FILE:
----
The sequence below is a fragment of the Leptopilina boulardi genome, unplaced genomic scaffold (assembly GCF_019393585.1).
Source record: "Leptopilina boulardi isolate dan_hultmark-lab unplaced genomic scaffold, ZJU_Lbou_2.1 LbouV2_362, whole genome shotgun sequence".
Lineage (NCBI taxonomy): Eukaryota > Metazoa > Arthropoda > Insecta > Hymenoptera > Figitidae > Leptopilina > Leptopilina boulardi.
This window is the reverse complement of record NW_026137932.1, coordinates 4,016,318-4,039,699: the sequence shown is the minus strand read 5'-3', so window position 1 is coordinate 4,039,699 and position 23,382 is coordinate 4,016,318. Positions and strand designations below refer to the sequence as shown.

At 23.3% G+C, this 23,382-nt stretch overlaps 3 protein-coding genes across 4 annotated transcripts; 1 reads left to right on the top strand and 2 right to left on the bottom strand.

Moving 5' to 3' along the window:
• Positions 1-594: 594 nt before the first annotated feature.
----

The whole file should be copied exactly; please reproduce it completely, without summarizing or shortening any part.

The sequence below is a fragment of the Leptopilina boulardi genome, unplaced genomic scaffold (assembly GCF_019393585.1).
Source record: "Leptopilina boulardi isolate dan_hultmark-lab unplaced genomic scaffold, ZJU_Lbou_2.1 LbouV2_362, whole genome shotgun sequence".
Lineage (NCBI taxonomy): Eukaryota > Metazoa > Arthropoda > Insecta > Hymenoptera > Figitidae > Leptopilina > Leptopilina boulardi.
This window is the reverse complement of record NW_026137932.1, coordinates 4,016,318-4,039,699: the sequence shown is the minus strand read 5'-3', so window position 1 is coordinate 4,039,699 and position 23,382 is coordinate 4,016,318. Positions and strand designations below refer to the sequence as shown.

At 23.3% G+C, this 23,382-nt stretch overlaps 3 protein-coding genes across 4 annotated transcripts; 1 reads left to right on the top strand and 2 right to left on the bottom strand.

Moving 5' to 3' along the window:
• Positions 1-594: 594 nt before the first annotated feature.